Thursday, March 15, 2018

By the light of the moon

Love you to the moon and back.
Harvest moon.
Dark side of the moon.
Moonlight Sonata.
Moon River.
Fly me to the moon.
Man in the moon.
Man on the moon.
Howl at the moon
It's only a paper moon.
The cow jumped over the moon.

In January, the moon was blue. And red.
And...there were two super moons.

New moon.


Bright, beautiful, beckoning. The earth's moon continues to captivate us, doesn't it?

So, too, this luminous picture book. Celebrating frosty moonlit nights, planning for something special, gathering together, playing a favourite sport on a patch of ice.

When the Moon Comes - written by Paul Harbridge, illustrated by Matt James, published by Tundra Books/Penguin Random House, and nominated for a 2017 Governor General's Award in the category of Young People's Literature (English) - Illustrated Books - is a timely read for these waning days of winter. (And an update...IBBY has nominated @MrMattCJames for the 2017 Elizabeth Mrazik-Cleaver Picture Book Award.)

Winter has been lingering, procrastinating, actually, during this month of March with snow continuing to blanket much of Canada, nor'easters walloping the coast. There was the 'Beast from the East' coating Europe in deep snow along with frigid temperatures. Skates were laced and figure eights carved on the canals of Amsterdam. Apparently this hasn't happened in years.

And winter can be embraced, avoided, or watched from a window. The children in When the Moon Comes have chosen to welcome the season with their skates, sticks and a puck. They can barely wait.
This is a book both adult and child can appreciate. Nostalgic yet fresh, the words and pictures are radiant. Paul Harbridge crafts a rich tale of anticipation, adventure and shared experience set in the midst of nature, exploring the depth and vastness of sky, forest, frozen water, emotions. And those illustrations. Matt James knows his way around a northern landscape, too. In his unique style, he's created gorgeous images - rugged, naïf, dimensional. You're as good as there.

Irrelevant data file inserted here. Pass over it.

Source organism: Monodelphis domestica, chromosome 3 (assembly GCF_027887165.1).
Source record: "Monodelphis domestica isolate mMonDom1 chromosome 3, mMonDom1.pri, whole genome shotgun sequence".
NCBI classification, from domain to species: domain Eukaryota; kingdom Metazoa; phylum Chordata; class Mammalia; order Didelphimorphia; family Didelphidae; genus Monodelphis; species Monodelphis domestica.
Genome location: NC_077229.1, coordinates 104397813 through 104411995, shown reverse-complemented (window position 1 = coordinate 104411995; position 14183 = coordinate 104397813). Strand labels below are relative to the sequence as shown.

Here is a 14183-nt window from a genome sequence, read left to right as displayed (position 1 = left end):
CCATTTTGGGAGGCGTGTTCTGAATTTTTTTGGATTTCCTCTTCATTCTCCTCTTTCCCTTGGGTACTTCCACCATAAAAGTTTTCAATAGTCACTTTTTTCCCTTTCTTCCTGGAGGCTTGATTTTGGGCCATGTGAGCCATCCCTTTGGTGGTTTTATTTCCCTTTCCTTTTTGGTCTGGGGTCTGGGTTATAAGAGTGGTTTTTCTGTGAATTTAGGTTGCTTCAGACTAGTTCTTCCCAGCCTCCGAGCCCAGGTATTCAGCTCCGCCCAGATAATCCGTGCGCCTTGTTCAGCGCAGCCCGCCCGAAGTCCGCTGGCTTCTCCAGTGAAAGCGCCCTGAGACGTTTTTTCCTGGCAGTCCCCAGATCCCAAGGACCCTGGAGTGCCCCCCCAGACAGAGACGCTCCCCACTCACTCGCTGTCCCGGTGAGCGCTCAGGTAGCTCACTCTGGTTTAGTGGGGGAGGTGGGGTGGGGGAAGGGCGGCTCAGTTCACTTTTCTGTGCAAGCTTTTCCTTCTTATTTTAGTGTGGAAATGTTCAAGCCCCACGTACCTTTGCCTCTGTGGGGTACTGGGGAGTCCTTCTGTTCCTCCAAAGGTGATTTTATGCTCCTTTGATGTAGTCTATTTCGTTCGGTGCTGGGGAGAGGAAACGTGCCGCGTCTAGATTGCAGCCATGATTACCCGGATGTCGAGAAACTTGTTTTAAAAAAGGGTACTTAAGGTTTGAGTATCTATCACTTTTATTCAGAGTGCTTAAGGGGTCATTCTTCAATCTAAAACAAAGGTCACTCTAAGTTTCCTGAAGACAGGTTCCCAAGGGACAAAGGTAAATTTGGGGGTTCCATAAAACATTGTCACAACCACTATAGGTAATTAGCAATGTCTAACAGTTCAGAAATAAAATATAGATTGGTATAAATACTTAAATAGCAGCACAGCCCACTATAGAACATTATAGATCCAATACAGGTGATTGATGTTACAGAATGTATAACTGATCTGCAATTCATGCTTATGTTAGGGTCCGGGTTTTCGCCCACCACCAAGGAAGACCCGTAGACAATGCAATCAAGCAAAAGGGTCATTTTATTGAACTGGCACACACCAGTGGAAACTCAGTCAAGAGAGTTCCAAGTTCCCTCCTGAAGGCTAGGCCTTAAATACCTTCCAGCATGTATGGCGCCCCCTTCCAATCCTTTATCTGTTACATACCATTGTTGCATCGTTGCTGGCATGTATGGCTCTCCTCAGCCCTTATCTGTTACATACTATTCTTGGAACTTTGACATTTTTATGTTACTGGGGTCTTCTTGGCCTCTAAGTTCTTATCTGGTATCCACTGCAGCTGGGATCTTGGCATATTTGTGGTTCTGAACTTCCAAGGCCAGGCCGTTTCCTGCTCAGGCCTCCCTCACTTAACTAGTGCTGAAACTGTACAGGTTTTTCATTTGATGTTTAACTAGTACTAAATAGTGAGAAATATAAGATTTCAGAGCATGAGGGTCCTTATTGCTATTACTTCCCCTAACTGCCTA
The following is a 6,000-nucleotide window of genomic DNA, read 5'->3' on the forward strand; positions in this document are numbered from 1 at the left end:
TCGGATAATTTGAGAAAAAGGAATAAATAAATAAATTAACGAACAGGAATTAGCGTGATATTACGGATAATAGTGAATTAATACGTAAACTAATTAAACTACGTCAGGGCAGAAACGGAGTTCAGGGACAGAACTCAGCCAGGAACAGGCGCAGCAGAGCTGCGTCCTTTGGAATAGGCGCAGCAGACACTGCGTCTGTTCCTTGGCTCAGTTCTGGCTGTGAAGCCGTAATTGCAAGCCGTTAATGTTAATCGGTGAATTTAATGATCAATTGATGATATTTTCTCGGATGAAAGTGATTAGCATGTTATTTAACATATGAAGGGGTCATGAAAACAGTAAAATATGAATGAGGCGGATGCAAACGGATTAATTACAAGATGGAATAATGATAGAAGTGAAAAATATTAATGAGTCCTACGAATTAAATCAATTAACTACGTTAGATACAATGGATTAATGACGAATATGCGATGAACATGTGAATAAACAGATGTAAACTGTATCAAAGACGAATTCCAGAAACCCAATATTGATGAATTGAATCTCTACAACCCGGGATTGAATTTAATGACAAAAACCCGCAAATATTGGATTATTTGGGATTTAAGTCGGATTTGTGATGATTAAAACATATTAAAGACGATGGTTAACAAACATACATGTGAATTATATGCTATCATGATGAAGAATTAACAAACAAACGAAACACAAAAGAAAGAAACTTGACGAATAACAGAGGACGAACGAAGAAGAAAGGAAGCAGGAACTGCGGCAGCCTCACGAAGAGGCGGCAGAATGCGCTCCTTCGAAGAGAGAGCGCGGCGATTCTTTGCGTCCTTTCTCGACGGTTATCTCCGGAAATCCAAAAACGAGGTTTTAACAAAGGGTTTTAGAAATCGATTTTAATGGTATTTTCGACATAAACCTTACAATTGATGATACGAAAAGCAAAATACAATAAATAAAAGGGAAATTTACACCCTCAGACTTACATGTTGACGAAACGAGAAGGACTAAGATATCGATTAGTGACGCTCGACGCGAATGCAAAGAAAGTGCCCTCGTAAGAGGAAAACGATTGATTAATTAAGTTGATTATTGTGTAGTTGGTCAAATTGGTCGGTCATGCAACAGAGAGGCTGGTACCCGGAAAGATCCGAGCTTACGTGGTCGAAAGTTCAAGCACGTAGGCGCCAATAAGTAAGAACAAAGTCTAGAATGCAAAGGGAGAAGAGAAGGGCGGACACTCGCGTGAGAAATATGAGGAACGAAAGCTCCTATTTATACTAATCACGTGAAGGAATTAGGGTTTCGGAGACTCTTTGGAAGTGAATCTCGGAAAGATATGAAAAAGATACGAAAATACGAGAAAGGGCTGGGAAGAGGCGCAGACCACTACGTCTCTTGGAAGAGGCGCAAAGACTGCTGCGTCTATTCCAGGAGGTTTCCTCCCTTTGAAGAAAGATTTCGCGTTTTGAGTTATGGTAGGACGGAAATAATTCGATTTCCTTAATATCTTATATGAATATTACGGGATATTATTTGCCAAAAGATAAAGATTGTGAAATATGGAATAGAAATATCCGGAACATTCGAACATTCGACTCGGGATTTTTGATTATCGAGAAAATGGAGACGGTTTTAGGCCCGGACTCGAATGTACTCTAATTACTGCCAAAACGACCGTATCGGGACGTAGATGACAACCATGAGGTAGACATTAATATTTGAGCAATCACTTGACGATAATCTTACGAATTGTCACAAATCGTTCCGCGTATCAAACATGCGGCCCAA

This story is told through the eyes of one child. The reader, and listener (as picture books are best read aloud) are in the moment all the way along with the narrator. 

And I love that these children are free to venture out on their own. One realizes that they've done this before. Understanding the outdoors with its extremes and boundaries, they're watching out for one another. Permitted to explore and enjoy. Home not far away. Knowing there's safety in numbers. Yet there's confidence in their stride.

At four, we are on the road. The sun is almost down. Already the cold has settled, biting our noses and cheeks. At Mark's house, we send him back for his scarf and hat.

And Arthur, who seems to be the leader, the one everyone trusts to make good decisions regarding this outing, is patient and practical, waiting for the security of solid ice and light from the moon. 

But it's so hard to wait. 

We have to wait for the moon. Then...finally. Tonight's the night.

He also knows when the game is done and it's time to go home...

We skate puffing to the fire, 
and in a minute it burns high again. 
We fill a pot brimming with snow,
and when it melts down, fill it again and again 
until it is full and boiling. 
We drink scalding tea and eat toasty sandwiches,